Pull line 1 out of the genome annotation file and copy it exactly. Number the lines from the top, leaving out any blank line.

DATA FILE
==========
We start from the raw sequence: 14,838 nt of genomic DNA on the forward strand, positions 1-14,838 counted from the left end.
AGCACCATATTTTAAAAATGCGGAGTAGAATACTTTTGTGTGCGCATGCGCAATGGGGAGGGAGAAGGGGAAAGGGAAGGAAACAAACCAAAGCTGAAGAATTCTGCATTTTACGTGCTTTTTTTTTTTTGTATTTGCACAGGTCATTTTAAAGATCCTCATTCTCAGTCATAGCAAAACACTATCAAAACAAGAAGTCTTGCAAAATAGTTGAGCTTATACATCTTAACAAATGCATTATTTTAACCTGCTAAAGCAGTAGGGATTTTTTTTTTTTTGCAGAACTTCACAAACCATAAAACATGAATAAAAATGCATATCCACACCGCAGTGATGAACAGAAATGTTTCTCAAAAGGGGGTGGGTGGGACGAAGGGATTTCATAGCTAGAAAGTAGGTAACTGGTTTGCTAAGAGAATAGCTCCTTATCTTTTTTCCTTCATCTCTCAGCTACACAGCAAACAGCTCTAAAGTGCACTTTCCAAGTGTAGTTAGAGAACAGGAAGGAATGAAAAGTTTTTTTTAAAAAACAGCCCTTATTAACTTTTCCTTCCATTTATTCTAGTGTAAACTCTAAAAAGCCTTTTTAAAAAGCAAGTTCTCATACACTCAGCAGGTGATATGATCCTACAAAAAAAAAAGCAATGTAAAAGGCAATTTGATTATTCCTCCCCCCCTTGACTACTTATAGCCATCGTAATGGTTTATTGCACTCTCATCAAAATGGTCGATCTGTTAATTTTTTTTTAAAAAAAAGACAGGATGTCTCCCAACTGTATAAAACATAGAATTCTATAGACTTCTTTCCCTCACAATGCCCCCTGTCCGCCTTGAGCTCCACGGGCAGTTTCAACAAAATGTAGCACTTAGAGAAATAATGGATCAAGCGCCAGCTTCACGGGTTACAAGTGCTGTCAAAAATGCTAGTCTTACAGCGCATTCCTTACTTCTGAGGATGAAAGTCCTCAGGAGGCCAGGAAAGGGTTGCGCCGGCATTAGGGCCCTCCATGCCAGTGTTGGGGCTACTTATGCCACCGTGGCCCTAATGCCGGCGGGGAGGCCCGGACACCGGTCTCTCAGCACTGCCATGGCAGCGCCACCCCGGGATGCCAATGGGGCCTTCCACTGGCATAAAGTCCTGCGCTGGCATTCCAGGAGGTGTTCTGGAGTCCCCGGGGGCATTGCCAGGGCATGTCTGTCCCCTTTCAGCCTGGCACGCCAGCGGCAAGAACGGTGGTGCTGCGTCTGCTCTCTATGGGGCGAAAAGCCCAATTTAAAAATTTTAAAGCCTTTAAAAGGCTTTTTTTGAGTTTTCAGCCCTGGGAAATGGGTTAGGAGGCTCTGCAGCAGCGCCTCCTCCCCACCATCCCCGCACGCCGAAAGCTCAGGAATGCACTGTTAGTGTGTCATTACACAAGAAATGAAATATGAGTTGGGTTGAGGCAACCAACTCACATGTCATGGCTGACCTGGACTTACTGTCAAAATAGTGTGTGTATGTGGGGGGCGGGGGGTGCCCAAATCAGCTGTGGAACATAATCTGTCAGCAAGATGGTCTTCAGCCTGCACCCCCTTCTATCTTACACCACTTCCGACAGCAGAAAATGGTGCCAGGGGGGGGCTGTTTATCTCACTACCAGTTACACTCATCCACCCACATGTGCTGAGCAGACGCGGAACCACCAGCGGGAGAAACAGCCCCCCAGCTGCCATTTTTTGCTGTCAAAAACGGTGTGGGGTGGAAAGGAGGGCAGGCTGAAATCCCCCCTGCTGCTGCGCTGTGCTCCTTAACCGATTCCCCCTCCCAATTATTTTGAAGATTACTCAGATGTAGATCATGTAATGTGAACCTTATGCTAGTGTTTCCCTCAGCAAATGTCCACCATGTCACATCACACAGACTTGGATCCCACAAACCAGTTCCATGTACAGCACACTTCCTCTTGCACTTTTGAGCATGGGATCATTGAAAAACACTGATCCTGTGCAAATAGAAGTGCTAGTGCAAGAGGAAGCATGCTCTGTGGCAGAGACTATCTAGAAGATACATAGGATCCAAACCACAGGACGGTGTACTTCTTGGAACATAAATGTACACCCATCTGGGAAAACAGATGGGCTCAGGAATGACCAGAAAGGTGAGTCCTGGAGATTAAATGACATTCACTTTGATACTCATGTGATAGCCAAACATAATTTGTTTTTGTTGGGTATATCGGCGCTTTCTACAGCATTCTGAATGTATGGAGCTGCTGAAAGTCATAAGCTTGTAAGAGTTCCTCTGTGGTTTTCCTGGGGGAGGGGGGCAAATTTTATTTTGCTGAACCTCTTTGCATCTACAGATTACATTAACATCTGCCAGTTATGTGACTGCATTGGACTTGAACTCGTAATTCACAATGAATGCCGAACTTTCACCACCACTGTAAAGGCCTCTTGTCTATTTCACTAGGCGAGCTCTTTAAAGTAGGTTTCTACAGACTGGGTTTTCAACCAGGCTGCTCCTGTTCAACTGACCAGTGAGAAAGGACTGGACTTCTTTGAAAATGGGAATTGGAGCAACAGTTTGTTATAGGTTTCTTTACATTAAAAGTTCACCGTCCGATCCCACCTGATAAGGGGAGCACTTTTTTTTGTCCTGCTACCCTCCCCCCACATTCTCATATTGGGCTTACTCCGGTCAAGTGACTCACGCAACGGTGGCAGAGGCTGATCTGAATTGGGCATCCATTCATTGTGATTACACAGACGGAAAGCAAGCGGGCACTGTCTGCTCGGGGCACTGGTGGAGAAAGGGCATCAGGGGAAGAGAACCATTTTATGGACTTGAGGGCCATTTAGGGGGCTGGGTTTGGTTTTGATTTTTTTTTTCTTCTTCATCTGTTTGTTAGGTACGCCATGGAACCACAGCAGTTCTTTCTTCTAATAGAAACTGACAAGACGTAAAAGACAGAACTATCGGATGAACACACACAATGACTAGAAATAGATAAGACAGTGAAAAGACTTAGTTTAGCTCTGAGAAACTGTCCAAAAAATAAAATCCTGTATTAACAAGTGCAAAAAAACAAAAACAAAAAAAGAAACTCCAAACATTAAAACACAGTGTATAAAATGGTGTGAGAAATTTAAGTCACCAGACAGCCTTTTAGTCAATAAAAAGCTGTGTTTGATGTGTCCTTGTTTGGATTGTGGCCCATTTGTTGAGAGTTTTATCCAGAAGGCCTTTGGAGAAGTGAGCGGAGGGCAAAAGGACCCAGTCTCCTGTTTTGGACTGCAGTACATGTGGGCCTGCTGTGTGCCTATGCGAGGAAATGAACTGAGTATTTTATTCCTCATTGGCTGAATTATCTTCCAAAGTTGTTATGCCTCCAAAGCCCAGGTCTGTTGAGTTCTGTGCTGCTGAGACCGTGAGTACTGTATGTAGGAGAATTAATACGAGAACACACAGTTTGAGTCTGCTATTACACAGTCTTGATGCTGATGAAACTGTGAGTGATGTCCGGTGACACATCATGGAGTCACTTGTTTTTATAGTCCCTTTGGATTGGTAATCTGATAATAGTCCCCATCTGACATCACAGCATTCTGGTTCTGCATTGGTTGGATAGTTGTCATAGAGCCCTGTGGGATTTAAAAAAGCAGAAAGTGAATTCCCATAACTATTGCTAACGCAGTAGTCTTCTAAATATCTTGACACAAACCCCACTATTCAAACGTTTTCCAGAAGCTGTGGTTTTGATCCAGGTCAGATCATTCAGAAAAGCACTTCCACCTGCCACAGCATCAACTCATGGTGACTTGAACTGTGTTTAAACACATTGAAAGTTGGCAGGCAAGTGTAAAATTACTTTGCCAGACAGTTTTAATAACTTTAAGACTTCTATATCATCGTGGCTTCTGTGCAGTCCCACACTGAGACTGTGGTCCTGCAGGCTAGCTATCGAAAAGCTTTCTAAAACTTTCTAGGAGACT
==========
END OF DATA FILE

We start from the raw sequence: 14,838 nt of genomic DNA on the forward strand, positions 1-14,838 counted from the left end.